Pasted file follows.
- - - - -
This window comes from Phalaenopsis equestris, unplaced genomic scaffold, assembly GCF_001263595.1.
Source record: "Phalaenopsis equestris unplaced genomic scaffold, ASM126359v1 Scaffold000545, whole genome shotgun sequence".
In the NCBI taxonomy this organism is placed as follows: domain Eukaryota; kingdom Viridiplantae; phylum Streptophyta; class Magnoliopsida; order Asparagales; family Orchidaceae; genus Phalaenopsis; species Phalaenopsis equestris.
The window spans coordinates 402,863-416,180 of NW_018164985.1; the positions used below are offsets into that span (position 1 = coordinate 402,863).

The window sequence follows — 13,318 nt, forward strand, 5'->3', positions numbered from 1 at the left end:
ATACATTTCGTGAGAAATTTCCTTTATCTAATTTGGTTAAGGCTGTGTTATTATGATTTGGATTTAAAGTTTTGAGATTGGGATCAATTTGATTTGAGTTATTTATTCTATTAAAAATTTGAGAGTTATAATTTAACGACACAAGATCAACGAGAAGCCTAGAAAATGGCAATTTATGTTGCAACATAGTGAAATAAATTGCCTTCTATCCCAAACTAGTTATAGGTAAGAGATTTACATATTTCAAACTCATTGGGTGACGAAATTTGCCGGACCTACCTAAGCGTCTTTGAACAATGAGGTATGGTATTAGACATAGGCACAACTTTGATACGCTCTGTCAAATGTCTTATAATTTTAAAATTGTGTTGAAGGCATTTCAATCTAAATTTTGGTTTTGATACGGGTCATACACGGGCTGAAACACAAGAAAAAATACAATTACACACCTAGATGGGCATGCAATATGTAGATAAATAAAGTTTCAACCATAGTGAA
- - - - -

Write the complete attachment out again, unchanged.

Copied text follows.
This window comes from Phalaenopsis equestris, unplaced genomic scaffold, assembly GCF_001263595.1.
Source record: "Phalaenopsis equestris unplaced genomic scaffold, ASM126359v1 Scaffold000545, whole genome shotgun sequence".
In the NCBI taxonomy this organism is placed as follows: domain Eukaryota; kingdom Viridiplantae; phylum Streptophyta; class Magnoliopsida; order Asparagales; family Orchidaceae; genus Phalaenopsis; species Phalaenopsis equestris.
The window spans coordinates 402,863-416,180 of NW_018164985.1; the positions used below are offsets into that span (position 1 = coordinate 402,863).

The window sequence follows — 13,318 nt, forward strand, 5'->3', positions numbered from 1 at the left end:
ATACATTTCGTGAGAAATTTCCTTTATCTAATTTGGTTAAGGCTGTGTTATTATGATTTGGATTTAAAGTTTTGAGATTGGGATCAATTTGATTTGAGTTATTTATTCTATTAAAAATTTGAGAGTTATAATTTAACGACACAAGATCAACGAGAAGCCTAGAAAATGGCAATTTATGTTGCAACATAGTGAAATAAATTGCCTTCTATCCCAAACTAGTTATAGGTAAGAGATTTACATATTTCAAACTCATTGGGTGACGAAATTTGCCGGACCTACCTAAGCGTCTTTGAACAATGAGGTATGGTATTAGACATAGGCACAACTTTGATACGCTCTGTCAAATGTCTTATAATTTTAAAATTGTGTTGAAGGCATTTCAATCTAAATTTTGGTTTTGATACGGGTCATACACGGGCTGAAACACAAGAAAAAATACAATTACACACCTAGATGGGCATGCAATATGTAGATAAATAAAGTTTCAACCATAGTGAA